Cyclades log: Tinos

Windswept island, great food, superb winery

By Panos Kakaviatos for

11 September 2019

After several hours cruising from the port of Piraeus near Athens, I arrived to the gusty environment on Tinos Island, whose barren and hilly landscape seems perfect for dystopian cinema. Its beauty is evident from the many windmills and over 50 villages, some among the most charming in Greece, like Pyrgos, dotting the landscape.

With a land area of 194,464 square kilometers (over 75,050 square miles) and about 9,000 year-round inhabitants, this Cycladic island is rather large, but more discrete than the jazzy, jet set Mykonos, just a 20 minute boat ride away, which is lit up like Taj Mahal by night.

The strong winds – gusts of 40 kilometers an hour are normal – explain why Tinos is known as the island home of Aeolus, the Greek god of the winds.

In more recent times the island is special for the Virgin Mary, as Our Lady of Tinos church houses a miraculous icon which, according to tradition, was found after the famous Virgin once appeared to a nun Pelagia and revealed to her the place where the icon was buried. A rug wide enough for pedestrians is parallel to the road from the port leading to the church, and some pilgrims still insist on getting to the church to see the icon on their knees, although most use their feet to light a candle and kiss the icon.

A veritable grand cru in Tinos

Starting at about 400 meters above sea level and up to 460, the island boasts a unique winery on an almost lunar landscape of enormous granite boulders. Many Assyrtiko vines of the T-OINOS winery are planted on thick sands over this rock and the estate, in operation since 2002, is justifiably highly prized for its high altitude, cool terroir.

Its wines wet stone like flavors emanating from these soils are so impressive that famous Bordeaux wine consultant Stéphane Derenoncourt has been the consultant winemaker here since about five years, and he travels to Tinos almost once a month to focus on new plantings. A new winery will be built by 2021.

I caught up Bordeaux-based assistant to Derenoncourt Julien Lavenu over dinner, and we spoke at length of the qualities of this wine, which will be the subject of my next blog entry.

Suffice to say that T-OINOS has been getting loads of positive press from critics and writers around the world, from FAZ in Germany to Julia Harding and Jancis Robinson. As I was leaving, PR manager Eleni Blouchou told me that a Financial Times correspondent was coming to visit next week.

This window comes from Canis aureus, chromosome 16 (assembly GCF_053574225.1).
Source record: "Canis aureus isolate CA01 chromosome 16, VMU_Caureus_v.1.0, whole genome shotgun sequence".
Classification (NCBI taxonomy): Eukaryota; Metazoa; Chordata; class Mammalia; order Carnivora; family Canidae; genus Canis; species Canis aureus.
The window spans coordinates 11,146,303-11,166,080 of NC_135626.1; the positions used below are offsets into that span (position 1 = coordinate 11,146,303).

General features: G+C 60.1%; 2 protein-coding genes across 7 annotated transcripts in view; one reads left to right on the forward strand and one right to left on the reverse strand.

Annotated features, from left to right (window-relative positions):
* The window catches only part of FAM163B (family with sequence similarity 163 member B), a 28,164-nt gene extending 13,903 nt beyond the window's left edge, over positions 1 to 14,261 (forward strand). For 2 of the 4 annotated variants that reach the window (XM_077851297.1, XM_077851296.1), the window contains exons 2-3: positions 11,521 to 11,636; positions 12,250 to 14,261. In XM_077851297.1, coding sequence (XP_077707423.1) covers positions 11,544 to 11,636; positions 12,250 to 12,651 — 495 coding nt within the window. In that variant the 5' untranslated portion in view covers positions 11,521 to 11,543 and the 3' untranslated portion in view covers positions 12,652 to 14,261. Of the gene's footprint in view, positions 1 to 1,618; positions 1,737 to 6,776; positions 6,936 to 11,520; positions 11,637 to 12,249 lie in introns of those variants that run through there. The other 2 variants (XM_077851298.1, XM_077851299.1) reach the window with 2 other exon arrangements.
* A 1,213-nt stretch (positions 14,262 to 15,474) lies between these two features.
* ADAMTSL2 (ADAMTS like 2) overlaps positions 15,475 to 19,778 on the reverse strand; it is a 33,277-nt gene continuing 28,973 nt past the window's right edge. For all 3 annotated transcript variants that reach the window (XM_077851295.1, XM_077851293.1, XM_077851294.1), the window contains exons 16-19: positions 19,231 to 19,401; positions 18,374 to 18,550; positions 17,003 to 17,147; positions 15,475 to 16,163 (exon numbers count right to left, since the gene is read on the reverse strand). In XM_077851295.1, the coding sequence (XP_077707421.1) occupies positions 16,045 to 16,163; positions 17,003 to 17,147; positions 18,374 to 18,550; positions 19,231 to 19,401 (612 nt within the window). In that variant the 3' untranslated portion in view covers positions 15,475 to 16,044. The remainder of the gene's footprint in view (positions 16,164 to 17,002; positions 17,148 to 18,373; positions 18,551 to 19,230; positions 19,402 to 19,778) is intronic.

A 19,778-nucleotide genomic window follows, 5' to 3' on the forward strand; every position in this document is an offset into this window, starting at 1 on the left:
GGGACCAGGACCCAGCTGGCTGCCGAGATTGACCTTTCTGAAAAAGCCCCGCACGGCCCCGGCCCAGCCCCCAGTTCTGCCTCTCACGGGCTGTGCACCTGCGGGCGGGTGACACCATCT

Stay tuned for more details in the next Cyclades tour blog entry…

A gorgeous setting: Aeolis Tinos Suites 

While I paid my own way to get to Athens, it is important to point out that the visits to Tinos were part of a media tour, and the T-OINOS team covered my travel expense from Athens to the island and two nights stay at a most gorgeous luxury hotel, aptly named the Aeolis Tinos Suites.

This hotel with 45 villa like rooms can lodge up to 100+ people, but in September there were only about 40 people total. Some 20 people make up for an attentive, courteous and friendly staff.

It is a subtle architecture, built to blend into the barren landscape and terraced hills, providing for a hint of calm seclusion for each guest who, at 380 meters high, can get a spectacular sunset view from far above the port.

Tinos Island’s Greek mythical roots and Christian heritage have inspired the unique Cycladic design for the Aeolis Tinos Suites logo, which weaves together three iconic design elements: the Wind Spiral, the Compass Card and the Cross.

My villa, room 26, exuded sheer elegance with earthy colors of olive and white, a walk in Italian shower and separate toilet, a comfortable, queen size bed and outdoor patio to recline and enjoy fresh island air.

The patios are built in such a way so that the wind is not bothersome, and you can read a book in tranquility. When the sun shines above, dive into the lovely pool set on the hilly terrace and later order a drink or Greek coffee from the bar.

A stone oven, above, is still used for slow cooked meats at the Zoga hotel restaurant, whose glass walls offer yet more spectacular views of the Aegean and nearby islands.